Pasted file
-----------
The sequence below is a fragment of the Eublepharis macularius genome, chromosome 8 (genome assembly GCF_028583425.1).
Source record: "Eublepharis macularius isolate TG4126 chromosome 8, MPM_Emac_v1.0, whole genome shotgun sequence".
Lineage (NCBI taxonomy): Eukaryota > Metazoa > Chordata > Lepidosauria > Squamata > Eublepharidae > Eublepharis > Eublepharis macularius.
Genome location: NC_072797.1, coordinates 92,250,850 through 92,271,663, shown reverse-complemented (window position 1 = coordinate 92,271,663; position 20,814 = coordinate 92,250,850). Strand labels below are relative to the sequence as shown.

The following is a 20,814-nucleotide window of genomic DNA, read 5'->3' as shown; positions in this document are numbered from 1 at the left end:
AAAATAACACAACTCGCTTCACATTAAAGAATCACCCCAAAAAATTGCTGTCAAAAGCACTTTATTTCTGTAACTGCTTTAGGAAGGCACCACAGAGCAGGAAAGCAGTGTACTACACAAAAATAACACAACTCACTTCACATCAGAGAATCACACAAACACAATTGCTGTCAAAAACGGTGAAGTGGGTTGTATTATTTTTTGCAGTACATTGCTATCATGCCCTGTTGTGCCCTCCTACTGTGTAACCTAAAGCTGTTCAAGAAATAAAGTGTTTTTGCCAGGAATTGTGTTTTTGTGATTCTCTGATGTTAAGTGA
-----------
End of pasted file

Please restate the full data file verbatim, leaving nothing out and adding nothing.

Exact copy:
The sequence below is a fragment of the Eublepharis macularius genome, chromosome 8 (genome assembly GCF_028583425.1).
Source record: "Eublepharis macularius isolate TG4126 chromosome 8, MPM_Emac_v1.0, whole genome shotgun sequence".
Lineage (NCBI taxonomy): Eukaryota > Metazoa > Chordata > Lepidosauria > Squamata > Eublepharidae > Eublepharis > Eublepharis macularius.
Genome location: NC_072797.1, coordinates 92,250,850 through 92,271,663, shown reverse-complemented (window position 1 = coordinate 92,271,663; position 20,814 = coordinate 92,250,850). Strand labels below are relative to the sequence as shown.

The following is a 20,814-nucleotide window of genomic DNA, read 5'->3' as shown; positions in this document are numbered from 1 at the left end:
AAAATAACACAACTCGCTTCACATTAAAGAATCACCCCAAAAAATTGCTGTCAAAAGCACTTTATTTCTGTAACTGCTTTAGGAAGGCACCACAGAGCAGGAAAGCAGTGTACTACACAAAAATAACACAACTCACTTCACATCAGAGAATCACACAAACACAATTGCTGTCAAAAACGGTGAAGTGGGTTGTATTATTTTTTGCAGTACATTGCTATCATGCCCTGTTGTGCCCTCCTACTGTGTAACCTAAAGCTGTTCAAGAAATAAAGTGTTTTTGCCAGGAATTGTGTTTTTGTGATTCTCTGATGTTAAGTGA